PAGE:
When he’s not busy writing a best seller or hosting his popular radio show, Billy Goldberg, MD, can be found at the NYU Langone Medical Center or Bellevue Hospital Center where he’s a practicing emergency physician and director of strategic planning and finance in the department of emergency medicine. Either that or he’s caring for his three kids, the youngest of whom Dr. Goldberg and his wife welcomed into the world this August. “Maybe I’ll have a nap in 2014,” he laughs.
A painter, Dr. Goldberg briefly considered a career as an artist. But his practical side took over and he chose to become a doctor, and his creative side discovered a new outlet — writing. Dr. Goldberg and writing partner Mark Leyner have penned three books that offer factual and funny answers to questions we all wonder about when it comes to our bodies.
The humor, Dr. Goldberg says, is his creative escape from what he sees and does in the ER. “It’s not like people come in to the ER and say, ‘We’re having a great day.’ You see a lot of bad stuff,” he explains. “This is another side of my personality and a fantastic outlet.”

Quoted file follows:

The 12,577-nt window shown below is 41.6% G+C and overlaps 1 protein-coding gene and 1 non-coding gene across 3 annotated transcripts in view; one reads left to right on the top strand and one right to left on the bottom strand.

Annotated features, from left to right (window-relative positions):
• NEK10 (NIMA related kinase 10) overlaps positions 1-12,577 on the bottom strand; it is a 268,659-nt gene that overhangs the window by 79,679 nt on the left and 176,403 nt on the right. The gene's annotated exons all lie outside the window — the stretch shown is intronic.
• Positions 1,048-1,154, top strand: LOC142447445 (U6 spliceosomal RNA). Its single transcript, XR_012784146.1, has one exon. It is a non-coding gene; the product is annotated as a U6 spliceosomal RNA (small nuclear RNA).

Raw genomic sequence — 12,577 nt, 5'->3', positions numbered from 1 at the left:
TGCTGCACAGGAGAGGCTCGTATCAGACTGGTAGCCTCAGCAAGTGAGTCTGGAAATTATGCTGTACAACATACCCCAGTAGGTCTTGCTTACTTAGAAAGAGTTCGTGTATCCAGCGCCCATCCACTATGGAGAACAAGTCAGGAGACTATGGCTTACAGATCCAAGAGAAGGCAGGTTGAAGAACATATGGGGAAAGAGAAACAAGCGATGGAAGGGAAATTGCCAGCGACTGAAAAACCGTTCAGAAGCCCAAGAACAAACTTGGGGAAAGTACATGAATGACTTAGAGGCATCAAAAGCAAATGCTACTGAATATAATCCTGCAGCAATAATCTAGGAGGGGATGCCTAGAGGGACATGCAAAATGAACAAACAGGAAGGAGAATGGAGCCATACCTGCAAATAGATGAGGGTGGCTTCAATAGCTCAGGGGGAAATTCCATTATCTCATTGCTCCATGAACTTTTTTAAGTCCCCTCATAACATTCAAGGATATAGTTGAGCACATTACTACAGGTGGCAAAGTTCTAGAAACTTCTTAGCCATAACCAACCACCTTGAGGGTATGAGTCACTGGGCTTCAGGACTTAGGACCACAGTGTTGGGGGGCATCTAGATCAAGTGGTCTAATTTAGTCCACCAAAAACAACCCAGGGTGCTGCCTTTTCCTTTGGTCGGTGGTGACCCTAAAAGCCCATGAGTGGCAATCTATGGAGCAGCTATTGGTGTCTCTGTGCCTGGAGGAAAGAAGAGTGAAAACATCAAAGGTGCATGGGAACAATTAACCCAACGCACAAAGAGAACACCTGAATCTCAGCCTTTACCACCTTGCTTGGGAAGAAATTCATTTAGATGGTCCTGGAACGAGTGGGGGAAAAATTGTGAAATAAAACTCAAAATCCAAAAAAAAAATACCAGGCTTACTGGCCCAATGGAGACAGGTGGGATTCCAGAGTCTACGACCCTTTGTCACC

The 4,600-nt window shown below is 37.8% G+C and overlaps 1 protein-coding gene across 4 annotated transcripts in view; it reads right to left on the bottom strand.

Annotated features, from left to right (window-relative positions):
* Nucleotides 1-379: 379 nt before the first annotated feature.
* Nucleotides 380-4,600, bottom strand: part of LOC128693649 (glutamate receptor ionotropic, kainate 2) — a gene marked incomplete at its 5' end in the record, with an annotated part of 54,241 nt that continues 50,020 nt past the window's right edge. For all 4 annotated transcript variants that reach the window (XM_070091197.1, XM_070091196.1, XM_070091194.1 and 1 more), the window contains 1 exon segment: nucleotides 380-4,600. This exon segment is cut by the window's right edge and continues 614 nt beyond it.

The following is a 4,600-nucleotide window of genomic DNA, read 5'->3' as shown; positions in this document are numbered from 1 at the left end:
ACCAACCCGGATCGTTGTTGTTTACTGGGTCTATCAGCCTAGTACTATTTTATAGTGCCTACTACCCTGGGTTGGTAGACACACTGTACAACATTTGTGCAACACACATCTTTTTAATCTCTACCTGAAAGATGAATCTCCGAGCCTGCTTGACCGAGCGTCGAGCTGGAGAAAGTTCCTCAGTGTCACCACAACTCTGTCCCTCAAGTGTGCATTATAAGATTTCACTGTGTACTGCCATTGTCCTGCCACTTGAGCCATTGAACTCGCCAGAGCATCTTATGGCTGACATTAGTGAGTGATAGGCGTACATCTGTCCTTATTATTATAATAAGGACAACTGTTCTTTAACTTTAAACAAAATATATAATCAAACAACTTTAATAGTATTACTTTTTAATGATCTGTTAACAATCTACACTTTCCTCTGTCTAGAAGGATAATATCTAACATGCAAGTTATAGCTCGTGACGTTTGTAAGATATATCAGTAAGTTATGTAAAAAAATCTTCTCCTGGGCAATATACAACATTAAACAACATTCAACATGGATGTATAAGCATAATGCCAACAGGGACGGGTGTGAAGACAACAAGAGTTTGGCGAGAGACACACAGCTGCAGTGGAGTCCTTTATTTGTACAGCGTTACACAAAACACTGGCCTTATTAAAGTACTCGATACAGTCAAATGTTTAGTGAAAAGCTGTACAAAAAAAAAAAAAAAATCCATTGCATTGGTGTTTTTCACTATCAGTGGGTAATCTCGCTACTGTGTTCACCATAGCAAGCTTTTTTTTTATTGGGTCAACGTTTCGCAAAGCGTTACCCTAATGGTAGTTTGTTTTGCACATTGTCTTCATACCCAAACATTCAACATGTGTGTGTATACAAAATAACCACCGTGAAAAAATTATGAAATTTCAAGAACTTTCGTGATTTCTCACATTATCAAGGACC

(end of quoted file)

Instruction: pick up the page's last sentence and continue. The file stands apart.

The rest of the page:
Dr. Goldberg’s and Leyner’s latest book, Let’s Play Doctor: The Instant Guide to Walking, Talking, and Probing Like a Real M.D. (2008), is described by Random House as an instant guide to becoming a “real fake doctor.” Basically, it helps the layperson navigate the world of medicine — including medical lingo.
In addition to the books, Dr. Gold-berg hosts a weekly call-in show on SIRIUS XM Satellite Radio’s Doctor Radio channel. The “Emergency Room Medicine” show, which airs every Thursday from 8 to 10 a.m. (Eastern time), offers a firsthand look at life in the ER and tackles emergency medicine issues affecting patients.
While the station is serious in its approach to medical issues, Dr. Goldberg keeps his show light. “When people are comfortable they tell you more,” he says. And in the ER, that can be helpful.
Dr. Goldberg sees a lot of overlap between what he calls “the art of medicine” and the arts. How do his colleagues react to this edutainment? “Well,” he says, “my chairman found out by seeing me on the Today Show. I thought I’d be the laughing stock of the hospital, but people really seemed to like the books and took pleasure in someone doing something different.”